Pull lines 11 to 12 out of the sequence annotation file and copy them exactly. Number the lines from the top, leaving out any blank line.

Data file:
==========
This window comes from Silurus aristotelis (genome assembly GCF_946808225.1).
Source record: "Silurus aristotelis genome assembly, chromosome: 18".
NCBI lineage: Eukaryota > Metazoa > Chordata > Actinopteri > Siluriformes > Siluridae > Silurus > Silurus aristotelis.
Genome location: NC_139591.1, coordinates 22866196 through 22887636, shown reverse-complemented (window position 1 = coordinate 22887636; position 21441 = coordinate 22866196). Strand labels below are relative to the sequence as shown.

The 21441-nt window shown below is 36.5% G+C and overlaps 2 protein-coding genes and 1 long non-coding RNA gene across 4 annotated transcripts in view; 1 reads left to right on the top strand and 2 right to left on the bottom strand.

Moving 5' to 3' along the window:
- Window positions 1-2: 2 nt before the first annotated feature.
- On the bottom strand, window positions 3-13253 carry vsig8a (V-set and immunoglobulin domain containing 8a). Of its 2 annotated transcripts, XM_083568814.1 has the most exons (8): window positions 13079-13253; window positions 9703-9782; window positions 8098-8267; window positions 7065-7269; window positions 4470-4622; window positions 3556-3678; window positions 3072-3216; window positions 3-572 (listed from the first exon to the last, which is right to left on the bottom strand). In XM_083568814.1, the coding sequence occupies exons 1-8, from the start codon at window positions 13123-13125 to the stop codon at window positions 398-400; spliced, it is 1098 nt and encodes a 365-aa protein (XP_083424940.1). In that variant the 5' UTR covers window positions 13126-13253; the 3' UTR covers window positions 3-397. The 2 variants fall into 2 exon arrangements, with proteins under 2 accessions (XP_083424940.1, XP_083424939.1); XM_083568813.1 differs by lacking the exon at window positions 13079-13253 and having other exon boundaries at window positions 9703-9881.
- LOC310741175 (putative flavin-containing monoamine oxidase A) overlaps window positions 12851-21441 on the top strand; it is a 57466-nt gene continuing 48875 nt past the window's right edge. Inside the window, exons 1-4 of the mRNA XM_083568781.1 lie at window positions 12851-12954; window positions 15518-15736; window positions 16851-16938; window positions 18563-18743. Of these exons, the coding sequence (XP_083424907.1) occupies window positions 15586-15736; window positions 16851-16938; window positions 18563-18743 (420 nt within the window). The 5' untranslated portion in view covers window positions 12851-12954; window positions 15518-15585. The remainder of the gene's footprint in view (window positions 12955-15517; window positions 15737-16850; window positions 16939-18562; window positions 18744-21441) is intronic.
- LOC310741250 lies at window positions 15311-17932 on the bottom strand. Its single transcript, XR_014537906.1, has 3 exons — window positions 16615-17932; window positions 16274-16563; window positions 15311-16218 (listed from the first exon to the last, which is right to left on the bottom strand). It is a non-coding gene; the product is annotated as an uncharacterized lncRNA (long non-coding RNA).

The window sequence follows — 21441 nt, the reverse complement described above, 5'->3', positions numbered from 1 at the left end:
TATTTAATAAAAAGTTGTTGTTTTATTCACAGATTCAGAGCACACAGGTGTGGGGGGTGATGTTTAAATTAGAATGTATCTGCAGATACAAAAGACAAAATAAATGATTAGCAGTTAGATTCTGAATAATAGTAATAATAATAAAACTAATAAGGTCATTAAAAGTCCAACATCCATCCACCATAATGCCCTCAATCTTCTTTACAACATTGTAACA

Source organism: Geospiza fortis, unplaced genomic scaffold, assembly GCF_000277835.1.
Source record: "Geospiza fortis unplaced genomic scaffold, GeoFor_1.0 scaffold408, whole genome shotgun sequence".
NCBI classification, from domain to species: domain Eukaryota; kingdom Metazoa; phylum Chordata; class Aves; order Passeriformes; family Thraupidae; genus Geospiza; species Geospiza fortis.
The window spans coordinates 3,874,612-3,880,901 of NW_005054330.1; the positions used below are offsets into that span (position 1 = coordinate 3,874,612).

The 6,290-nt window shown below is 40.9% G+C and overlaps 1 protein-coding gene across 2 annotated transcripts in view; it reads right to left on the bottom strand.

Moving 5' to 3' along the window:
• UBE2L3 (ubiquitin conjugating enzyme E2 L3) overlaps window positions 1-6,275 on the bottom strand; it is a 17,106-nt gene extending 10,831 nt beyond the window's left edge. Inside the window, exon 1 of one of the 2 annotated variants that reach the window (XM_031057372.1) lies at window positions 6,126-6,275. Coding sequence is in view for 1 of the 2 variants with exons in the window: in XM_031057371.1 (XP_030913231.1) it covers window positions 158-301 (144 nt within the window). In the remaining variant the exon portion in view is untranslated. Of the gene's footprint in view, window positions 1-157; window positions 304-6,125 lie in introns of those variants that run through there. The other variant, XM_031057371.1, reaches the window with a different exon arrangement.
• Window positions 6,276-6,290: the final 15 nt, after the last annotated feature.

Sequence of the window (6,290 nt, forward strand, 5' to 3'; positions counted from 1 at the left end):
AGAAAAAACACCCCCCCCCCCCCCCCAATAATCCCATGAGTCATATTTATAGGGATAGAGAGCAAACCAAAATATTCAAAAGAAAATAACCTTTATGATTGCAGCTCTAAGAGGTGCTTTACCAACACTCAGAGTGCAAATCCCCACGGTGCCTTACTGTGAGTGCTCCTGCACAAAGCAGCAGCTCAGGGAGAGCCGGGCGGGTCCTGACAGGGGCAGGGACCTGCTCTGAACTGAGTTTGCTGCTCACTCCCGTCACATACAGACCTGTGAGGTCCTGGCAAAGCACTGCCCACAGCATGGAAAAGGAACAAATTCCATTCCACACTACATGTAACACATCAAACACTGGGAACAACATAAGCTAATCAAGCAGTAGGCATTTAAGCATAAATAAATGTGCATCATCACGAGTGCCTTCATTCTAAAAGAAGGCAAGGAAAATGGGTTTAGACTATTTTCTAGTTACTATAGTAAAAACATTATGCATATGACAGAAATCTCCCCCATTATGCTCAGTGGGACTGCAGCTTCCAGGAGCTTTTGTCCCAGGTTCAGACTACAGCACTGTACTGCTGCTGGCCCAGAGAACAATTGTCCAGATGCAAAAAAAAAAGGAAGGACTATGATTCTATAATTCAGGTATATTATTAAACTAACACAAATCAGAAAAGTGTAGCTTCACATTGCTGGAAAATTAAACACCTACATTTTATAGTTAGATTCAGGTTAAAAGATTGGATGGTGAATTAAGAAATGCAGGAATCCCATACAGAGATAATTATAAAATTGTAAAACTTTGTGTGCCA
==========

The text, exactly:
The window sequence follows — 21441 nt, the reverse complement described above, 5'->3', positions numbered from 1 at the left end:
TATTTAATAAAAAGTTGTTGTTTTATTCACAGATTCAGAGCACACAGGTGTGGGGGGTGATGTTTAAATTAGAATGTATCTGCAGATACAAAAGACAAAATAAATGATTAGCAGTTAGATTCTGAATAATAGTAATAATAATAAAACTAATAAGGTCATTAAAAGTCCAACATCCATCCACCATAATGCCCTCAATCTTCTTTACAACATTGTAACA